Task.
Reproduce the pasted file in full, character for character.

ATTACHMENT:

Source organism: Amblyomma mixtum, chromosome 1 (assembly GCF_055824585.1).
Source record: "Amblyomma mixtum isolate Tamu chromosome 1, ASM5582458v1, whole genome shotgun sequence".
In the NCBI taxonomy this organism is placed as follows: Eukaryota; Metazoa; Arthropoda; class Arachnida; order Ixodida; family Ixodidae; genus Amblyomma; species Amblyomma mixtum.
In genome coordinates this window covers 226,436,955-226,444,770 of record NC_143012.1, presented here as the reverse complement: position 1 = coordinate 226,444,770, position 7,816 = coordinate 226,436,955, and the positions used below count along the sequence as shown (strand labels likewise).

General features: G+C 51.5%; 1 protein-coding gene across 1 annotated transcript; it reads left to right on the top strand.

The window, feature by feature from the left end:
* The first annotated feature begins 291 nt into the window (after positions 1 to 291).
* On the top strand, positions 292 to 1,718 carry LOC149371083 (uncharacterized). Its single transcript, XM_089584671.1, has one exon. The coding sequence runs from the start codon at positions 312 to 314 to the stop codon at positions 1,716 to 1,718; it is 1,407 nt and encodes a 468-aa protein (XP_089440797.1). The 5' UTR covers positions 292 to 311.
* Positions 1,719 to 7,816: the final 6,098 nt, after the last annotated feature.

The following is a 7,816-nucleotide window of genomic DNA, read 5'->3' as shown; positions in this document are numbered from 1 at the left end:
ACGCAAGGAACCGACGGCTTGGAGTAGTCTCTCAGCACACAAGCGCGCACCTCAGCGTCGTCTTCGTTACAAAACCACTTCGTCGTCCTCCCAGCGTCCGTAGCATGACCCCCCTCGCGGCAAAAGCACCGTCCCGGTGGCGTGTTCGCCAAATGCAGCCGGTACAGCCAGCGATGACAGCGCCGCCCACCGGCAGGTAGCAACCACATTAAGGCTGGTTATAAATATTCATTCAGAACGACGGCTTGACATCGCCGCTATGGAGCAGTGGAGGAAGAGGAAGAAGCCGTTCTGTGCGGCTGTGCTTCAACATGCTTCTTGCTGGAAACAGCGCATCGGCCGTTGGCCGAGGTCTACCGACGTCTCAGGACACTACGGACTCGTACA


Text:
Source organism: Amblyomma mixtum, chromosome 1 (assembly GCF_055824585.1).
Source record: "Amblyomma mixtum isolate Tamu chromosome 1, ASM5582458v1, whole genome shotgun sequence".
In the NCBI taxonomy this organism is placed as follows: Eukaryota; Metazoa; Arthropoda; class Arachnida; order Ixodida; family Ixodidae; genus Amblyomma; species Amblyomma mixtum.
In genome coordinates this window covers 226,436,955-226,444,770 of record NC_143012.1, presented here as the reverse complement: position 1 = coordinate 226,444,770, position 7,816 = coordinate 226,436,955, and the positions used below count along the sequence as shown (strand labels likewise).

General features: G+C 51.5%; 1 protein-coding gene across 1 annotated transcript; it reads left to right on the top strand.

The window, feature by feature from the left end:
* The first annotated feature begins 291 nt into the window (after positions 1 to 291).
* On the top strand, positions 292 to 1,718 carry LOC149371083 (uncharacterized). Its single transcript, XM_089584671.1, has one exon. The coding sequence runs from the start codon at positions 312 to 314 to the stop codon at positions 1,716 to 1,718; it is 1,407 nt and encodes a 468-aa protein (XP_089440797.1). The 5' UTR covers positions 292 to 311.
* Positions 1,719 to 7,816: the final 6,098 nt, after the last annotated feature.

The following is a 7,816-nucleotide window of genomic DNA, read 5'->3' as shown; positions in this document are numbered from 1 at the left end:
ACGCAAGGAACCGACGGCTTGGAGTAGTCTCTCAGCACACAAGCGCGCACCTCAGCGTCGTCTTCGTTACAAAACCACTTCGTCGTCCTCCCAGCGTCCGTAGCATGACCCCCCTCGCGGCAAAAGCACCGTCCCGGTGGCGTGTTCGCCAAATGCAGCCGGTACAGCCAGCGATGACAGCGCCGCCCACCGGCAGGTAGCAACCACATTAAGGCTGGTTATAAATATTCATTCAGAACGACGGCTTGACATCGCCGCTATGGAGCAGTGGAGGAAGAGGAAGAAGCCGTTCTGTGCGGCTGTGCTTCAACATGCTTCTTGCTGGAAACAGCGCATCGGCCGTTGGCCGAGGTCTACCGACGTCTCAGGACACTACGGACTCGTACA